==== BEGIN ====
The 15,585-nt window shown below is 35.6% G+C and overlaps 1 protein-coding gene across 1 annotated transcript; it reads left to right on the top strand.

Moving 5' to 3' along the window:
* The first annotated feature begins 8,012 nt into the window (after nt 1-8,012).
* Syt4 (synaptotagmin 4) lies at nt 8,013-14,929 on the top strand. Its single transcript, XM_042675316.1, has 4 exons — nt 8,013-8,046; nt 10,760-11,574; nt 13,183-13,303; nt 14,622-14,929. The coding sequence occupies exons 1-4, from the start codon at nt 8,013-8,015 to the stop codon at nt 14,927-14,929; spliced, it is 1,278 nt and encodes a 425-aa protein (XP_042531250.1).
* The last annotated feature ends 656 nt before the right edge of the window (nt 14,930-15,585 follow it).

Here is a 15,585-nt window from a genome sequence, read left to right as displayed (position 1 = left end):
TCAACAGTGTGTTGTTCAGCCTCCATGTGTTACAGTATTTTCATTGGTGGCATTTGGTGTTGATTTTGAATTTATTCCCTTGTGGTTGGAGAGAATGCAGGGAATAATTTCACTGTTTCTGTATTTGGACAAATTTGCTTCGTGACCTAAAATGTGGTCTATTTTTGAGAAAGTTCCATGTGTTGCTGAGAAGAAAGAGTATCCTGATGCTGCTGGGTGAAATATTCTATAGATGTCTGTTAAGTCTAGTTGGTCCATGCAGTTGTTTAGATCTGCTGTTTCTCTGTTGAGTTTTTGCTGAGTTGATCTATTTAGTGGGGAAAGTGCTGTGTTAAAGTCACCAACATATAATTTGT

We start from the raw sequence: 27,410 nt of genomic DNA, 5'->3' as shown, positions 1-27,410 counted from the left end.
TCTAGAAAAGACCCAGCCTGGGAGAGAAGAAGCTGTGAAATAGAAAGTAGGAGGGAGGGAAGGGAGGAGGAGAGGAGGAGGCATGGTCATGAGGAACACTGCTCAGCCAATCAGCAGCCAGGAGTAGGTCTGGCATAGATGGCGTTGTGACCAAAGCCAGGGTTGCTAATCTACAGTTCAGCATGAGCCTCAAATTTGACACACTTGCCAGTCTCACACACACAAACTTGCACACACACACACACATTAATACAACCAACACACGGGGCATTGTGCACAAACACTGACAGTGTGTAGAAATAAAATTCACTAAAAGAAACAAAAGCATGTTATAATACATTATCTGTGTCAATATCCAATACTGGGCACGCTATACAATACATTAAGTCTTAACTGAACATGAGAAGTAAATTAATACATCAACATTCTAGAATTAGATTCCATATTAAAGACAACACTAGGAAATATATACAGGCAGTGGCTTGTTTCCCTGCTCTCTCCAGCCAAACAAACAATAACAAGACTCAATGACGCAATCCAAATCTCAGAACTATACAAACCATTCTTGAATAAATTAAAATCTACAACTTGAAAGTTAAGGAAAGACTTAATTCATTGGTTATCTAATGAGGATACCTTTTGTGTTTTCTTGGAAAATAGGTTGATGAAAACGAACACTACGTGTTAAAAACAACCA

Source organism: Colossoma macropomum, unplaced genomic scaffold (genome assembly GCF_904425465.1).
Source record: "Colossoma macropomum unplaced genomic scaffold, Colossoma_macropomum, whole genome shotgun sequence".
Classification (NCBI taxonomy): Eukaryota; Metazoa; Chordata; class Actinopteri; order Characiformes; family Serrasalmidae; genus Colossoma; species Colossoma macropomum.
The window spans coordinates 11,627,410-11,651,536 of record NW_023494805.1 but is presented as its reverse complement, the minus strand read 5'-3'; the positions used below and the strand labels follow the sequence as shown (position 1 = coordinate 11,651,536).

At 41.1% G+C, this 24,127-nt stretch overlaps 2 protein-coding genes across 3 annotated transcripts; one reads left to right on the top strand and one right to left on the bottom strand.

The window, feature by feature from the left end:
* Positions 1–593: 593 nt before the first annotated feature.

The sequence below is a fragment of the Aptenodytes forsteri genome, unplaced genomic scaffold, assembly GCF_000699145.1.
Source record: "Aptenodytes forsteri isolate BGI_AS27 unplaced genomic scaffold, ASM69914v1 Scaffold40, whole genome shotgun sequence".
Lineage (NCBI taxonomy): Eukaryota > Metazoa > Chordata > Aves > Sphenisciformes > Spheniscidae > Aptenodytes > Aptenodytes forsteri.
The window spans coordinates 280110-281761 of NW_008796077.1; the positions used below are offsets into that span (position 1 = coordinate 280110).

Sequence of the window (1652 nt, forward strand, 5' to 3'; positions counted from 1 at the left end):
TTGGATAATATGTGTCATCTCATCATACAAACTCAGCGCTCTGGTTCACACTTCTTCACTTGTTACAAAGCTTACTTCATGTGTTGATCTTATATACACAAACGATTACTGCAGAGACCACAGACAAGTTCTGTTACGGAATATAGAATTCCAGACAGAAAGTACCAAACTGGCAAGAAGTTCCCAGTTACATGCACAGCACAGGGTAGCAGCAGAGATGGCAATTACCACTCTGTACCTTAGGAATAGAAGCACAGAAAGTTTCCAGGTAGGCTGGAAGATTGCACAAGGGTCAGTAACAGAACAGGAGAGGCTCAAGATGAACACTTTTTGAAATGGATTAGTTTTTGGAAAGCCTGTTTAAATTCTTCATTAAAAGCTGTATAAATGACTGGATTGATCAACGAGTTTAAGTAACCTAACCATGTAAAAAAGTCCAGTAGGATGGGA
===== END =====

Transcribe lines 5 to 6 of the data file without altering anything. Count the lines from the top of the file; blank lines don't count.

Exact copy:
* The last annotated feature ends 656 nt before the right edge of the window (nt 14,930-15,585 follow it).

Here is a 15,585-nt window from a genome sequence, read left to right as displayed (position 1 = left end):